Originally Published in Nursing Leadership, 17(2) : 1–2 March 2004
As I write this editorial, the sun is shining and we are having a beautiful warm summer-like day. The second in a row – a record of sorts for this spring! Now, why am I giving you a weather report? First, I am Canadian and can justify talking about the weather just about any time. But, spring and sunny days also bring convocation to mind. Thousands of student nurses have just graduated or will graduate over the next month and join the workforce. This is a particularly momentous year in Ontario because the last class of nurses prepared at the diploma level will graduate from community colleges. Next year all nursing graduates in that province will have a degree and the majority of graduates will have completed collaborative programs jointly offered by colleges and universities. By next year, with the exception of Quebec, one program in Manitoba, one in the Northwest Territories and a few graduates in B.C. and Alberta, who choose to graduate after three years with a diploma rather than a degree, Canada will be close to achieving what few other countries have managed, the conversion of nursing education from a diploma to a degree base. Schools across the west have been graduating nurses from collaborative programs for several years now. In fact, the faculty involved collaborative endeavours have provided leadership for the rest of the country. What do we know about graduates of collaborative programs? In what ways and in which areas are they different or the same as graduates from programs that are wholly under the auspices of a university? Do they reflect the strengths of each type of institution involved? There are many different models of collaborative programs: some have students move between colleges and universities; others have students spend the first two years at a college and the second two years at a university; and still others have college students remain at their college for four years where the curriculum is the same as the degree-granting university partner in the collaboration. Is one model superior to another or others? How would that superiority be defined? Most of the collaborations in the west were entered into voluntarily by the college and university partners. This was true in parts of Ontario but some partnerships were, in fact, formed as a response to a government edict. Does this make a difference in the program that resulted? Does it make a difference in the experience of the students? Does it lead to graduates with different strengths?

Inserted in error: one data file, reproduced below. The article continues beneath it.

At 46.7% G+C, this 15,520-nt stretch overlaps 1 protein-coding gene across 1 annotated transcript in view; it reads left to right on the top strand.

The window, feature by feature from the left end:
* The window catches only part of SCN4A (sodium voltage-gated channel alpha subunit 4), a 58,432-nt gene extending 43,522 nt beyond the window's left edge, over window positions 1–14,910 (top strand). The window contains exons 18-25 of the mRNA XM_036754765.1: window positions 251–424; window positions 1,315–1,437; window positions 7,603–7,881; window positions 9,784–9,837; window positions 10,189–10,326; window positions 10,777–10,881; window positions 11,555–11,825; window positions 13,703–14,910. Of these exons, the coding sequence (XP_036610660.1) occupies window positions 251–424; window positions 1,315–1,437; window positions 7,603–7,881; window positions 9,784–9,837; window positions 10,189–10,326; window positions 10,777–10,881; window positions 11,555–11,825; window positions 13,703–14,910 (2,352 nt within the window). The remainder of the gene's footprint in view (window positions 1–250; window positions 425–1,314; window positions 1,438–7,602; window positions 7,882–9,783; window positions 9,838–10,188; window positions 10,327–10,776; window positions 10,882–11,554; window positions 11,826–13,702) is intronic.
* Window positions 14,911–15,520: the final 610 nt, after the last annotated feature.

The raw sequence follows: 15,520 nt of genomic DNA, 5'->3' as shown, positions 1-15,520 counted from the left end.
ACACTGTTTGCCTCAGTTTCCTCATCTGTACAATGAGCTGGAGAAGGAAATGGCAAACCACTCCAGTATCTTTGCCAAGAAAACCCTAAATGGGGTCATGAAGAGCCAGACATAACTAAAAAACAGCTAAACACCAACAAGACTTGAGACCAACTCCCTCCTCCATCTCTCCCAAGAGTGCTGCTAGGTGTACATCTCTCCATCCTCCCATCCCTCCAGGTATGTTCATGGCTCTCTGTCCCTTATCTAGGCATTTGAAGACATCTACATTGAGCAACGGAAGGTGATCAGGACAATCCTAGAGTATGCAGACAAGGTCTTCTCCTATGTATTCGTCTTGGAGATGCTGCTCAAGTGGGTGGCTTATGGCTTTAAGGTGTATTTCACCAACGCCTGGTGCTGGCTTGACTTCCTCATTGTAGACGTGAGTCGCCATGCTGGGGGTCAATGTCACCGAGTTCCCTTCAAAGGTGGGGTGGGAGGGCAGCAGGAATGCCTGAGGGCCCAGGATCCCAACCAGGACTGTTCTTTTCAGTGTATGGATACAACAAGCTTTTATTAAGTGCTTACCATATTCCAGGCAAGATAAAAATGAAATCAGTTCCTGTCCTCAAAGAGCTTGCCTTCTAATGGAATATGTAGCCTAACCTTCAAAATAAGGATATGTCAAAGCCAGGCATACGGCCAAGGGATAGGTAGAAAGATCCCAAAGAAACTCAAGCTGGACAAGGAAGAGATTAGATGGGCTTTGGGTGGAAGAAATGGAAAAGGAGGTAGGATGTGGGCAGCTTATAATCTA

Some of these questions are not politically correct. There are many sensitivities about the merits of different types of educational programs. For more than 30 years, college-based programs have been the backbone of nursing education in Canada, producing the majority of graduates. On the other hand, university programs have been evolving for over 80 years and have been attracting and graduating increasing numbers of nurses for several decades. These same university programs have been the backbone of nursing research in Canada, and the increasing quantity and quality of research have influenced the way baccalaureate students are being educated.
Canada is in a unique position to contribute to our understanding of how to educate nurses for the 21st century. I recently urged Ontario schools of nursing to undertake a study of their collaborative efforts and the products of them; however, the longer experience of western Canadian schools should not be lost in this type of study. Many countries have not yet achieved a baccalaureate degree as the basis for the practice of nursing. These countries would benefit from a careful analysis of the various Canadian program models, and the experience of faculty members and students in these programs. And, without doubt, we, in Canada, would also benefit as our programs continue to evolve. Let's take a leadership role and systematically examine what has been achieved and celebrate the fact that we are in a position to do this.
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